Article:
A good scapegoat, like Carlos, supplies a “delicately balanced mechanism of associations”: Carlos, as a fellow man and law-breaker, is a plausible object of blame and a “good conductor” of the group’s violent impulses; and his main source of difference—his status as an immigrant, and an illegal one at that—distinguishes him from the group and makes him incapable of self-defense. So begins the piling on.
That is not to say that the scapegoat is somehow innocent; here, for example, Carlos got no help for his addiction, broke the law, and caused immense suffering. But Girard urges us into “demythify” the group’s stated rationale for the blame he heaps upon the scapegoat, to approach it with skepticism, to observe the ulterior motive underlying the persecution and parading as a quest for justice.
Girard joined his mother in the Catholic Church because he concluded that the Christian Gospels offered the fullest demythification of the scapegoating ruse. According to Girard, the crucifixion of Christ was history’s great demythifying event, and the Gospels’ history’s great demythifying texts, revealing as they do the blaming of an entirely blameless scapegoat and, in so doing, disclosing the violence upon which every human community is built, and from which every human community requires rescue.
All of us are at various times scapegoat, accuser, and everything in between. But wherever we fall on that spectrum at any given time, the seed from which the scapegoating weed blooms is the illusion of difference between the accuser and the accused. What happens when that difference is wiped away? What happens when accuser sees herself as worthy of accusation?
[F]or the nuns, the focus has always been on forgiveness rather than punishment. Martinelly-Montano should face consequences, they say. The sisters never liked the politicization of the case and the condemnation of the young man as a murderer for what they see as a terrible accident driven by a sickness with alcohol.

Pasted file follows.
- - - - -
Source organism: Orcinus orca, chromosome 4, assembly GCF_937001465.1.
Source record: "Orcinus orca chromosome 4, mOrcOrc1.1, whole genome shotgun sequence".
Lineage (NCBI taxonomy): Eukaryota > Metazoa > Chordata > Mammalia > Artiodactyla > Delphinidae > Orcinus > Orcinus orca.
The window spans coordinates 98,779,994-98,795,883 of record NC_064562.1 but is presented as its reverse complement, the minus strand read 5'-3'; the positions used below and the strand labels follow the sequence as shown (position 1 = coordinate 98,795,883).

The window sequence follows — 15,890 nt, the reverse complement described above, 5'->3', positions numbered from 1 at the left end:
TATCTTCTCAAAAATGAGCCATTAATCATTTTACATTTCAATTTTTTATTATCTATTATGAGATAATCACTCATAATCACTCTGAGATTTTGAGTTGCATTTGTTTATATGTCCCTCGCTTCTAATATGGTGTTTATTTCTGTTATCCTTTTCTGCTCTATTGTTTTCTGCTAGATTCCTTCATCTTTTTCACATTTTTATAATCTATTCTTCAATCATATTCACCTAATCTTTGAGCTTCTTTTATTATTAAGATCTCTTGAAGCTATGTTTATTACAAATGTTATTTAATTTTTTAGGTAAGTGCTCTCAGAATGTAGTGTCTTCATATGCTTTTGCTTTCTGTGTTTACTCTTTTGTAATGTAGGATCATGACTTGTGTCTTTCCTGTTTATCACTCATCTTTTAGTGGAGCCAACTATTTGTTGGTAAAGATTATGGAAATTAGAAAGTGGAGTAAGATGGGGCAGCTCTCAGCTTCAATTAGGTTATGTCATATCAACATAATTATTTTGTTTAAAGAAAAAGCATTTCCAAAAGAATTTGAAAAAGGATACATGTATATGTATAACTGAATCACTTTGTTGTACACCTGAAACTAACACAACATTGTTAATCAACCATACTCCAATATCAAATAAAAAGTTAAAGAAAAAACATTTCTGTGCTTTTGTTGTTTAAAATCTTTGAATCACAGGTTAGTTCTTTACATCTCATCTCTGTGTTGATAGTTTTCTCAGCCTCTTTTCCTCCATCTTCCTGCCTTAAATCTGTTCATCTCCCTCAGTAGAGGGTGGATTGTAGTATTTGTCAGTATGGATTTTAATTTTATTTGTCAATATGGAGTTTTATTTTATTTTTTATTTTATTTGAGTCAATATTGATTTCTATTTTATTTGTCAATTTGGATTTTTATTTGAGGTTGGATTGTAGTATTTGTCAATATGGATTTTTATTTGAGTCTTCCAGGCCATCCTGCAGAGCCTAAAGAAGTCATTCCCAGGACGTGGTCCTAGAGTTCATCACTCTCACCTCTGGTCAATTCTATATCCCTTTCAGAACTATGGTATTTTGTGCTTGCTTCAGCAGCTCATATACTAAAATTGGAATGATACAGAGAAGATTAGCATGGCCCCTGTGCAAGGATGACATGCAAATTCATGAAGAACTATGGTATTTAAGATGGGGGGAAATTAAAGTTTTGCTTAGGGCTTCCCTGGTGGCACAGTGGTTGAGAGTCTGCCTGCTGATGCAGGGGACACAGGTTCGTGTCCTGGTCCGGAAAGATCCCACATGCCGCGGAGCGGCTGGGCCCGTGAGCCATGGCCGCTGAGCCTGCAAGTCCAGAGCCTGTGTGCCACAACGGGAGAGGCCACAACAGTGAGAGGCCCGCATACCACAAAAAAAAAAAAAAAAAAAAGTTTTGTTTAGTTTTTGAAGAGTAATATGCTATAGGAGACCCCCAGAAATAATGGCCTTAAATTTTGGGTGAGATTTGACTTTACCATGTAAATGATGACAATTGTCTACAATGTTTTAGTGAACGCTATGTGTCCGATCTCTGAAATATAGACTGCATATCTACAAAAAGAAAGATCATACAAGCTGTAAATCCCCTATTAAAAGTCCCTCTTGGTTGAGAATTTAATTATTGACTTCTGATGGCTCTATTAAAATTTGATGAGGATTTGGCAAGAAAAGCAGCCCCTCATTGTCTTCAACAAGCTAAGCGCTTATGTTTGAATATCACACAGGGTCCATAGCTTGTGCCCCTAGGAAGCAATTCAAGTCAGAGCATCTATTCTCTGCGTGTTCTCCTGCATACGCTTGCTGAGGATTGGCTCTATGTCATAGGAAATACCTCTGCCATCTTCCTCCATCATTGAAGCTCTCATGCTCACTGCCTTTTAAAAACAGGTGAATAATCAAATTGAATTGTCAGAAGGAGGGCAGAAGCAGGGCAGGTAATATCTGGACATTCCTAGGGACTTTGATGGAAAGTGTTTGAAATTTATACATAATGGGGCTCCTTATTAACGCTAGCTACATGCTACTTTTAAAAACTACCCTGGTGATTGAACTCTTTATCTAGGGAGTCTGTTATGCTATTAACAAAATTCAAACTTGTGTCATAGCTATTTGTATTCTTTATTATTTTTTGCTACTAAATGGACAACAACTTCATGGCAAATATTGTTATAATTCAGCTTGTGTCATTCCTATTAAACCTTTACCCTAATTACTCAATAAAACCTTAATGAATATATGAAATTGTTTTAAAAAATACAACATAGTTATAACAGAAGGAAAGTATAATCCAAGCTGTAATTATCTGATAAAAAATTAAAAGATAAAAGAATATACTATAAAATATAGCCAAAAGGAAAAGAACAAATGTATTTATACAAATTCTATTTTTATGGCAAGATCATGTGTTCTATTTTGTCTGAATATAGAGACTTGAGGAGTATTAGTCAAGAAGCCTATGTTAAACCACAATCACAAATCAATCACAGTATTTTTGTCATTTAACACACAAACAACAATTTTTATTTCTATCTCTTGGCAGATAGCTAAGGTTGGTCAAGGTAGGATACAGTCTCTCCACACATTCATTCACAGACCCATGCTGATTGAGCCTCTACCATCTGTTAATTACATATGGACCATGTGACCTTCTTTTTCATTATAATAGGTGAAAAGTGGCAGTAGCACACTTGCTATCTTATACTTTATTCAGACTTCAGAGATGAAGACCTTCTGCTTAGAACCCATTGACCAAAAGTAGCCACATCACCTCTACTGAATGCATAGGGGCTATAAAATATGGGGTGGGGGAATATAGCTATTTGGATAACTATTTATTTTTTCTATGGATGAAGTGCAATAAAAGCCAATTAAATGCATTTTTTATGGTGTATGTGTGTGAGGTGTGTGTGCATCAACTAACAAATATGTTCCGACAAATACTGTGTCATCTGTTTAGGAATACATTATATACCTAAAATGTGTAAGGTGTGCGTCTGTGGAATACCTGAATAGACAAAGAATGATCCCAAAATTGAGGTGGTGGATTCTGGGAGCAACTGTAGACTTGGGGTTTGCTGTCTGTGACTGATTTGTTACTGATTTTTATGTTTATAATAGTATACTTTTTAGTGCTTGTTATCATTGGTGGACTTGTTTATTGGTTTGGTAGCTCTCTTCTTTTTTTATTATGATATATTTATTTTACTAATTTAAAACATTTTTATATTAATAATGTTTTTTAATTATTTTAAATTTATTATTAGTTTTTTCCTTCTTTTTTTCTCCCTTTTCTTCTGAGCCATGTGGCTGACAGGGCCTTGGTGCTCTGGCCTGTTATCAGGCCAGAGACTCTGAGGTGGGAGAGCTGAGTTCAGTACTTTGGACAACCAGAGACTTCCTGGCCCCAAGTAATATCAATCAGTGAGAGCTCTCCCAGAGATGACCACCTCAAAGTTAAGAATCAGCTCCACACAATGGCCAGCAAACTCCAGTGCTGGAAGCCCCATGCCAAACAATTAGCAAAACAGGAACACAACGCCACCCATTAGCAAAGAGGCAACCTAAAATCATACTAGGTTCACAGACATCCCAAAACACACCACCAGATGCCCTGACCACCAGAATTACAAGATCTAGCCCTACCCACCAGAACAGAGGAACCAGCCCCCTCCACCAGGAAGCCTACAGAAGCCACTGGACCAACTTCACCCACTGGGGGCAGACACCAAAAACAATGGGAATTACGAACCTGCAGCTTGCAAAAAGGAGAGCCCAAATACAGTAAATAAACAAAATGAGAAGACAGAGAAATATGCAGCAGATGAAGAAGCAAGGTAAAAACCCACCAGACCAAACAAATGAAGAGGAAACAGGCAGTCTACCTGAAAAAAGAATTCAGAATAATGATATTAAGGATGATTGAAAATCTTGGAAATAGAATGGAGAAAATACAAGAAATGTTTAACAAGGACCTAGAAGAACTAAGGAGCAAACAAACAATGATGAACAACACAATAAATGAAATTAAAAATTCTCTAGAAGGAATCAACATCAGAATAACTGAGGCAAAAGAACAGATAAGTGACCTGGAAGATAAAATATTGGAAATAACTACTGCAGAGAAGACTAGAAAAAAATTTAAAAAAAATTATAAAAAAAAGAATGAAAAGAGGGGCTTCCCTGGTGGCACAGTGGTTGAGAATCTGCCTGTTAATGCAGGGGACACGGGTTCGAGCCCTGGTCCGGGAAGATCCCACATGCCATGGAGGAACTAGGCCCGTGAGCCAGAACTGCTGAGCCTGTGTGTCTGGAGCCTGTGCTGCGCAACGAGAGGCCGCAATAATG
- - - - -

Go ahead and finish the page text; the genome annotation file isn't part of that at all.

“The way we look at it, it was an accident,” said Lupton, who now lives at the Bristow monastery. “He didn’t plan to get up that morning and do that. He will never turn around if he doesn’t get out and face freedom.”
Or as Lange put it: “But for the grace of God, I could be an alcoholic, and it could have been me behind that wheel.”
Sister Lange demythified more deeply. As the enlightened among us demythify the chronicler’s stated justification for the mob’s violence, Sister Lange demythifies the greatest and most dominant myth in all of the world and in all of history: the myth of her own entitlement. This is the beginning of wisdom. I am reminded of Solzhenitsyn’s Gulag ephiphany, in which he:
…lay there on rotting prison straw that I sensed within myself the first stirrings of good. Gradually it was disclosed to me that the line separating good and evil passes not through states, nor between classes, nor between political parties either, but right through every human heart, and through all human hearts. This line shifts. Inside us, it oscillates with the years. Even within hearts overwhelmed by evil, one small bridgehead of good is retained; and even in the best of all hearts, there remains a small corner of evil.
If only there were evil people somewhere insidiously committing evil deeds, and it were necessary only to separate them from the rest of us and destroy them. But the line dividing good and evil cuts through the heart of every human being. And who is willing to destroy a piece of his own heart?”
The demythification of one’s own goodness is the difference between war and peace, between resentment and grace, between tribe and Church. You can practice or “be intentional” about this conviction all you want, but, on the heels of an unexpected terror that killed a friend and turned your curly hair straight, it becomes clear that this is a divine act. Connie Ruth Lupton, the third nun injured in the accident, described Lange’s ability to forgive Carlos as “natural to her.” But that is not the whole story.
God, help us be like the nuns.